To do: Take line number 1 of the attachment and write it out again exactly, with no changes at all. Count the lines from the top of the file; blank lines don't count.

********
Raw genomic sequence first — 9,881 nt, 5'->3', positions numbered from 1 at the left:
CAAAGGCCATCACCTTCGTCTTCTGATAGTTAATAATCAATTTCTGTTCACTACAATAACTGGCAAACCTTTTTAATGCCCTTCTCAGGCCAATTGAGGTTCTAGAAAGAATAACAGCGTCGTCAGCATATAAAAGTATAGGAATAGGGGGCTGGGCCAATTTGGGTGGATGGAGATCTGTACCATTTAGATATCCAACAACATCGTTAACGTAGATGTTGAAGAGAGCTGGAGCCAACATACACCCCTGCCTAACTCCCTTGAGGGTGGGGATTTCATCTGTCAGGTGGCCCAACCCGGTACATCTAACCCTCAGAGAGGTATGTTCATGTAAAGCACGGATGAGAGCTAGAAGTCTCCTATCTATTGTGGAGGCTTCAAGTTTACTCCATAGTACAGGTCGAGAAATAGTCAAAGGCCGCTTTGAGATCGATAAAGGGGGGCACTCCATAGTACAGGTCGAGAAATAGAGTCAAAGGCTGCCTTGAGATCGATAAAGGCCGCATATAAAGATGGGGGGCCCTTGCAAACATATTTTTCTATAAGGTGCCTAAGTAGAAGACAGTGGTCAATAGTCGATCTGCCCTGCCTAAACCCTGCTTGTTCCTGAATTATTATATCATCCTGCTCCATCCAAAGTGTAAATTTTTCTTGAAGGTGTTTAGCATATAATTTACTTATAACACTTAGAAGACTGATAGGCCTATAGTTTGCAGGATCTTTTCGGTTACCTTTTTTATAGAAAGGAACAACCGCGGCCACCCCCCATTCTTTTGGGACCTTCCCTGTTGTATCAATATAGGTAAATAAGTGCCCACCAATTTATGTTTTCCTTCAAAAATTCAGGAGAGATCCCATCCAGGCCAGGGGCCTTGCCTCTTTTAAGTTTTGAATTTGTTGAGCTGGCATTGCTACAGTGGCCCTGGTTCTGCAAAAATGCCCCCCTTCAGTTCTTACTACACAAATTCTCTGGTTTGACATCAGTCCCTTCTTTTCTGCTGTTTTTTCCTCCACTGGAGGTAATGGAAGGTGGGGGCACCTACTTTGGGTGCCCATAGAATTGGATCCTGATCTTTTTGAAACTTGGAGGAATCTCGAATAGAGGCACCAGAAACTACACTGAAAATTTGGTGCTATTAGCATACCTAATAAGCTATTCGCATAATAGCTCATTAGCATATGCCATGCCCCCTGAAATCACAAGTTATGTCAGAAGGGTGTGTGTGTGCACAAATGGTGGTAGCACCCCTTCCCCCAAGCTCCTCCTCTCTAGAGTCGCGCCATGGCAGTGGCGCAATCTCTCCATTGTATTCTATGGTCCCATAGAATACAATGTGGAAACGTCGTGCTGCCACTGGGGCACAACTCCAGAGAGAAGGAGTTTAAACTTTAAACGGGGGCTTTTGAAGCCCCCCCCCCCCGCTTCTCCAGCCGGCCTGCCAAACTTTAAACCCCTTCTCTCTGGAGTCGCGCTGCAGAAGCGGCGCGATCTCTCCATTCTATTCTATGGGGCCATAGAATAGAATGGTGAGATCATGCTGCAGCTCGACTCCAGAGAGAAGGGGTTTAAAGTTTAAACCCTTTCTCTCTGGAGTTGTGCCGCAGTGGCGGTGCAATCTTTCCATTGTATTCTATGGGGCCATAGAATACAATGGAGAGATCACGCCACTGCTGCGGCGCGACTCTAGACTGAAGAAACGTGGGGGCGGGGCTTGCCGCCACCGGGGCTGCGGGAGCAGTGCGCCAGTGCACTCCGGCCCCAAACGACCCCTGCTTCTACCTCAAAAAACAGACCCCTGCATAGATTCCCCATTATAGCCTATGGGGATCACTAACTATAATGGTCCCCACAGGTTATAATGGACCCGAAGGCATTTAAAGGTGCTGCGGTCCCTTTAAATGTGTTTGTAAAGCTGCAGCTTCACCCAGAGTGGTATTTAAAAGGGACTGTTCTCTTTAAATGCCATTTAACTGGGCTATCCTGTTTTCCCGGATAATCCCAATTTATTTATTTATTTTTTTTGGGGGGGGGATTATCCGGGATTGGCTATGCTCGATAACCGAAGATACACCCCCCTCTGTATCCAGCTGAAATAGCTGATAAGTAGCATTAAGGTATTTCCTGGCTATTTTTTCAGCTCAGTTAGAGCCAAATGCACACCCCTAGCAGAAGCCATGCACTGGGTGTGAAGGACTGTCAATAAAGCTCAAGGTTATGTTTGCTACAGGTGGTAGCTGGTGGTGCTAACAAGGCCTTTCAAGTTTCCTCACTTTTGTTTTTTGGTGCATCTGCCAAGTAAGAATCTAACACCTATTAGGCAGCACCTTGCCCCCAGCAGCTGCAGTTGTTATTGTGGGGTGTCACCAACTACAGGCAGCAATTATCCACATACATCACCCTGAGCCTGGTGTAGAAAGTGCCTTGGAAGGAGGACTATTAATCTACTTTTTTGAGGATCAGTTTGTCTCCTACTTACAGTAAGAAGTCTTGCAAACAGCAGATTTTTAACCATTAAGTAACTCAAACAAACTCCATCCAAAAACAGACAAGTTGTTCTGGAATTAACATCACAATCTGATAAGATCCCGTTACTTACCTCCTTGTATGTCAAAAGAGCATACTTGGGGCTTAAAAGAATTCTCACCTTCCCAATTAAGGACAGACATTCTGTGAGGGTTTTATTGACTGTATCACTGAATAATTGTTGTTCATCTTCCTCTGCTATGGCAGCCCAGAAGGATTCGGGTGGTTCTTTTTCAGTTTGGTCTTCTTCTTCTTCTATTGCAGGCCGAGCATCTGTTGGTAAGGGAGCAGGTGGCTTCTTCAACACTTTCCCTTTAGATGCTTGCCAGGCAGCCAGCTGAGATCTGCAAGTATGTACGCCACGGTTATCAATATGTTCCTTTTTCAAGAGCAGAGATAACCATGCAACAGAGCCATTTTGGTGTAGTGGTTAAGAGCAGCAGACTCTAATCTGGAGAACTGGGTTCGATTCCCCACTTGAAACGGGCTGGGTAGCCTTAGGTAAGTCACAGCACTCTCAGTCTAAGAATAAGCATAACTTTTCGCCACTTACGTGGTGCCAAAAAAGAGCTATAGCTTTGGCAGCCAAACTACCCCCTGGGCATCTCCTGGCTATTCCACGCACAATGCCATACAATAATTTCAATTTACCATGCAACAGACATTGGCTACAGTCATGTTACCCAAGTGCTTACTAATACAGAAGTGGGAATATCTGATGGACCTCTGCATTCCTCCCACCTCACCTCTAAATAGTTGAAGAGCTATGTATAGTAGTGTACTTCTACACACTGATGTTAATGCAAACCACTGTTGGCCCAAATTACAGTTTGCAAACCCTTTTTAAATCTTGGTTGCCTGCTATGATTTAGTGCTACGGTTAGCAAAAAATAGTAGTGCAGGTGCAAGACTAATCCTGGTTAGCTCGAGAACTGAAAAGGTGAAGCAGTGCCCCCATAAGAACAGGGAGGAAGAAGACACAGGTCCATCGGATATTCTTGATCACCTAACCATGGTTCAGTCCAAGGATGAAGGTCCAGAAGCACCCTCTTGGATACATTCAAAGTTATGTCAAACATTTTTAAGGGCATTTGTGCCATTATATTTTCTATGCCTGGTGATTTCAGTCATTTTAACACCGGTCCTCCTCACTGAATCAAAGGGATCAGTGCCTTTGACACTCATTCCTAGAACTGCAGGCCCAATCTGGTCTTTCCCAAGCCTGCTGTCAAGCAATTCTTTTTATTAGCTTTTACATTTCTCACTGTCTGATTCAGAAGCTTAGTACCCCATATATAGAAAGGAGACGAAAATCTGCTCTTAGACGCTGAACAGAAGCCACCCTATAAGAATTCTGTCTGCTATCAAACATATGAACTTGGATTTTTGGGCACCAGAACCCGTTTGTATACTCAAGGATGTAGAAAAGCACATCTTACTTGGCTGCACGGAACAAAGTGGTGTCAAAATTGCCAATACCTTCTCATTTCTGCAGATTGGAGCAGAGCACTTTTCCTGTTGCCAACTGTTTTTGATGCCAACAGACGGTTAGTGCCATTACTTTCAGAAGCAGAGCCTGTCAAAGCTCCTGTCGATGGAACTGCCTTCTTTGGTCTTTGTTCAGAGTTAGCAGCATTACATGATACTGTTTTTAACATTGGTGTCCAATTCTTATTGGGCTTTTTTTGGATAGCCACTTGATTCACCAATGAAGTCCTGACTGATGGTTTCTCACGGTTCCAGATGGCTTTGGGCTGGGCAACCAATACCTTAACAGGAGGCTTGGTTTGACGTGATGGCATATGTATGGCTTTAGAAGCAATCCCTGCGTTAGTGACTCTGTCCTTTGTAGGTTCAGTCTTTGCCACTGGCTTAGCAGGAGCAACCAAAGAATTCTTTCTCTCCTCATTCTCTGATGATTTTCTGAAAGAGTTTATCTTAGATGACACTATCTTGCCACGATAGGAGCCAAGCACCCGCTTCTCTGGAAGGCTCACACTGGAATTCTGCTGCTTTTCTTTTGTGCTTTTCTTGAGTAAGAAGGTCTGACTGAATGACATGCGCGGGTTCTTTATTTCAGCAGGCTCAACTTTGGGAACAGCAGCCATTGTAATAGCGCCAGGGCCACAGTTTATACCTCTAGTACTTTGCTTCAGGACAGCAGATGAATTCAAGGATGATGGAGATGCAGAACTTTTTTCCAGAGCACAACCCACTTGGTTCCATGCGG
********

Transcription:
Raw genomic sequence first — 9,881 nt, 5'->3', positions numbered from 1 at the left: